You should never discount a player in fantasy baseball. How many times have you sworn off a player, only to see them break out on a different fantasy roster the following year? How many times did you finally give up on your favorite sleeper only to see them hit a year too late?
The same concept applies to players on bad teams. How many times have you declined to pick up a player because their team is bad? Fantasy managers should never have a dismissive attitude toward a strong performance.
Sometimes, you might just find a diamond in the rough.
Ranks are based on standard Yahoo fantasy leagues
Fantasy rank over the last seven days: 45
Season-long fantasy rank: 379
Colorado Rockies pitcher Ryan Feltner has basically everything going against him.
He plays for a bad team, pitches in the worst park in baseball for pitchers and wasn't a highly touted prospect. Yet, through three starts, Feltner looks like someone who should be on fantasy managers' radars.
Feltner has a 3.71 ERA with 20 strikeouts and 5 walks in 17 innings over his first three appearances in 2022. The sample is small, but impressive.
What, if anything, can we take away from it?
The first promising sign is Feltner's fastball velocity, which is up from 92.4 mph to 94.5 mph. Feltner only threw 6 1/3 innings in the majors in 2021, but fastball velocity stabilizes quickly.
Feltner's slider has been hit pretty hard thus far, which is a concern. It's dropping more this season, but that doesn't matter if hitters are teeing off. His curveball, however, might have taken a step forward. Feltner gained an inch of drop on the pitch and is using it more often as a put-away pitch.
One of the big concerns with Feltner in the minors was his poor control. He's not an elite strike thrower yet, but his 7.5 percent walk rate in the minors this season is a nice improvement.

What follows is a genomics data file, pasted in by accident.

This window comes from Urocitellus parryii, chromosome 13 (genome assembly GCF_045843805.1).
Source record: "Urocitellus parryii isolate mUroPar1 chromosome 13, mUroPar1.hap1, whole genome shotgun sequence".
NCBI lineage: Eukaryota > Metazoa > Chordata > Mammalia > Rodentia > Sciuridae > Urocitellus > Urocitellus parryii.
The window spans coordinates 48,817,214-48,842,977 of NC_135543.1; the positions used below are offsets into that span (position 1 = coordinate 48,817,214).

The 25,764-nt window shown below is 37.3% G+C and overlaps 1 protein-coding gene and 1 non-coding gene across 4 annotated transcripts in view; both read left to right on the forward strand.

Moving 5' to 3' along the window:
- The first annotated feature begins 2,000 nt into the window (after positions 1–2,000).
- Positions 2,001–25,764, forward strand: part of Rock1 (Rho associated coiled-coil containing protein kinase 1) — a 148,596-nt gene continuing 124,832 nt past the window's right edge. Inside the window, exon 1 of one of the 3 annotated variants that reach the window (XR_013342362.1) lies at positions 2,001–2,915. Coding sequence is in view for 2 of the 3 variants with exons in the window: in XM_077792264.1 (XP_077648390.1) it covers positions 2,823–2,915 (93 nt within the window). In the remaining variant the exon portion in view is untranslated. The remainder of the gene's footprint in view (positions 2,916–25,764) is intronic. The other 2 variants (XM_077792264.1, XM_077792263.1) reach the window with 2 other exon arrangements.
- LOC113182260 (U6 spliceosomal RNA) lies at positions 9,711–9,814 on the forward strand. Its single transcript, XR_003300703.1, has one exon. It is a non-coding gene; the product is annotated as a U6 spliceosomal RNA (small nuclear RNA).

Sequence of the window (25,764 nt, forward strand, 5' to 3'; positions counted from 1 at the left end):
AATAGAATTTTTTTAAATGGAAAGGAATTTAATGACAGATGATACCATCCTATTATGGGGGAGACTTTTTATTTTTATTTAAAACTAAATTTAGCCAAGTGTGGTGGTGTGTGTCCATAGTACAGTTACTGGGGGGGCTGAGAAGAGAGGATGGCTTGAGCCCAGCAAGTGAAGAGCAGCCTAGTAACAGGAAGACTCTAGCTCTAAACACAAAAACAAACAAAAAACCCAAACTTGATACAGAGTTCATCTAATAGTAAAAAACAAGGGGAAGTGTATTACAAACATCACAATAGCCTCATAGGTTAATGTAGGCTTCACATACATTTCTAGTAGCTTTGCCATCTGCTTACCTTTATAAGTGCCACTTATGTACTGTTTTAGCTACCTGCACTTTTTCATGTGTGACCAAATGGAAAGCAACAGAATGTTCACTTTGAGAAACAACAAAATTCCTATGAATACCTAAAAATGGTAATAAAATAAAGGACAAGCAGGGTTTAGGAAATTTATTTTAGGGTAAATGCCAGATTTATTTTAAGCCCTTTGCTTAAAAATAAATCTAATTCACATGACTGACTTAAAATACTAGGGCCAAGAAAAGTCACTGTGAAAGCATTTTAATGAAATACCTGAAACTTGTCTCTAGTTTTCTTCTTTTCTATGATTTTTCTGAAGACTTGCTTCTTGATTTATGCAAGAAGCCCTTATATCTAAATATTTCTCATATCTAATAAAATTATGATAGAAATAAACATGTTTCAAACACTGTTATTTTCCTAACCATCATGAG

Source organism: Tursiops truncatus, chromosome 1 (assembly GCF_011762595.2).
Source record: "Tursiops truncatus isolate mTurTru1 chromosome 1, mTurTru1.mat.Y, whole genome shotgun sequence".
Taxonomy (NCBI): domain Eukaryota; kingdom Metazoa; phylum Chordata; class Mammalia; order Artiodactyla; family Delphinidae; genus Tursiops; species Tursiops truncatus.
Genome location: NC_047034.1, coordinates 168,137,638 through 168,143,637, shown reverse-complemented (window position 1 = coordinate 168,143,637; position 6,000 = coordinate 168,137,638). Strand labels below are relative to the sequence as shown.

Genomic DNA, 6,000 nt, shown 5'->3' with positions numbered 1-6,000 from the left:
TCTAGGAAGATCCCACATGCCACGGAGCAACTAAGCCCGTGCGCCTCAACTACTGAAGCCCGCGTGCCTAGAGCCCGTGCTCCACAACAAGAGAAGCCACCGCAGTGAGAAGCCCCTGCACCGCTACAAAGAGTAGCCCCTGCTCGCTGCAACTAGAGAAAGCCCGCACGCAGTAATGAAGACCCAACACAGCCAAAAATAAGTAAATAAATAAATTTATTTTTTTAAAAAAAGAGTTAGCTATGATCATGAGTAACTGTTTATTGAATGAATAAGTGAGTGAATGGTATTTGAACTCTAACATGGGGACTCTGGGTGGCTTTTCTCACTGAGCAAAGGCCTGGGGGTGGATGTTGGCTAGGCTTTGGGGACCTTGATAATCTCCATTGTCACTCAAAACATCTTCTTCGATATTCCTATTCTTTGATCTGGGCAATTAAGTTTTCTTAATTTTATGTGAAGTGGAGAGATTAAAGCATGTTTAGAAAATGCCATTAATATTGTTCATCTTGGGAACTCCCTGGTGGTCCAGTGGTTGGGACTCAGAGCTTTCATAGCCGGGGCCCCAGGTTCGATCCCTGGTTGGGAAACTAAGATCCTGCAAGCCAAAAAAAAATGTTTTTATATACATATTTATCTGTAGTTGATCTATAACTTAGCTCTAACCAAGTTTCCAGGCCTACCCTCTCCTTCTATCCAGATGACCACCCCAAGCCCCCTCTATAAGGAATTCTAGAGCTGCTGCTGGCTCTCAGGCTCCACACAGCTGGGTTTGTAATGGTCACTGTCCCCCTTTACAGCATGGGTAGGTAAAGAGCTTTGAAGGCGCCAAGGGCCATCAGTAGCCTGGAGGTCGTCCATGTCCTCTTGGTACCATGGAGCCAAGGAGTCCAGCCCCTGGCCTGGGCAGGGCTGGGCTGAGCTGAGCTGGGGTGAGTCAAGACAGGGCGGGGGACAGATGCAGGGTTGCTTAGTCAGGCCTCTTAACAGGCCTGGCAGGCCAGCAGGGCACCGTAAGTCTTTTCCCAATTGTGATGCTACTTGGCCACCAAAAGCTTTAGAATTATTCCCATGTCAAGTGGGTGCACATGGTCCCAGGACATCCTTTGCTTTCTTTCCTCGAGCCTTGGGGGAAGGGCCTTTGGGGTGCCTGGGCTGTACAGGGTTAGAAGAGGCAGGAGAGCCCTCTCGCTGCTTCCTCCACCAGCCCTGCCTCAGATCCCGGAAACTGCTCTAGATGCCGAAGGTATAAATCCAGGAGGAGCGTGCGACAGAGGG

Look, it's a small sample, and only one of Feltner's starts has come in Colorado. But he's showing enough that fantasy managers should at least monitor his progress. There are some promising signs here, even if Feltner's ceiling is limited in Colorado.
Alex Bregman, Houston Astros 3B
Fantasy rank over the last seven days: 628
Season-long fantasy rank: 208
It's been three seasons since Houston Astros' third baseman Alex Bregman finished second in the American League MVP voting. He's been a solid offensive player since then but hasn't come close to matching his 2018 and 2019 numbers.
This year has brought more of the same. Bregman's .230 batting average and .406 slugging percentage are the lowest of his career. His 125 wRC+ is still solid, which says a lot about the poor offensive environment around the league.
There's reason to believe Bregman will turn things around. His approach has not changed. Bregman's walk and strikeout rates are stable. He remains one of the most patient hitters in baseball and his command of the strike zone, as shown in his chase rates, is elite. His average exit velocity and hard-hit rate remain similar.
These are all signs that Bregman still has excellent skills at the plate.
An over-reliance on fly balls seems to be holding Bregman back in 2022. He's getting under a lot of pitches, resulting in an elevated fly-ball rate. That's not a great strategy considering the ball isn't traveling as far in 2022.
This is probably not intended. Bregman's career fly-ball rate is usually five percentage points lower. It's more likely that Bregman's mechanics are off at the plate, and it has resulted in him swinging under pitches. Considering the rest of Bregman's numbers look fine, he should get back to producing like a premier fantasy third baseman once he can make that swing adjustment at the plate.
Tyler Wells, Baltimore Orioles SP
Fantasy rank over the last seven days: 69
Season-long fantasy rank: 358
When you shut down the New York Yankees in Yankee Stadium and the Boston Red Sox in Fenway Park, you deserve at least some fantasy recognition. Baltimore Orioles pitcher Tyler Wells has performed admirably this season, posting a 3.71 ERA over 43 2/3 innings.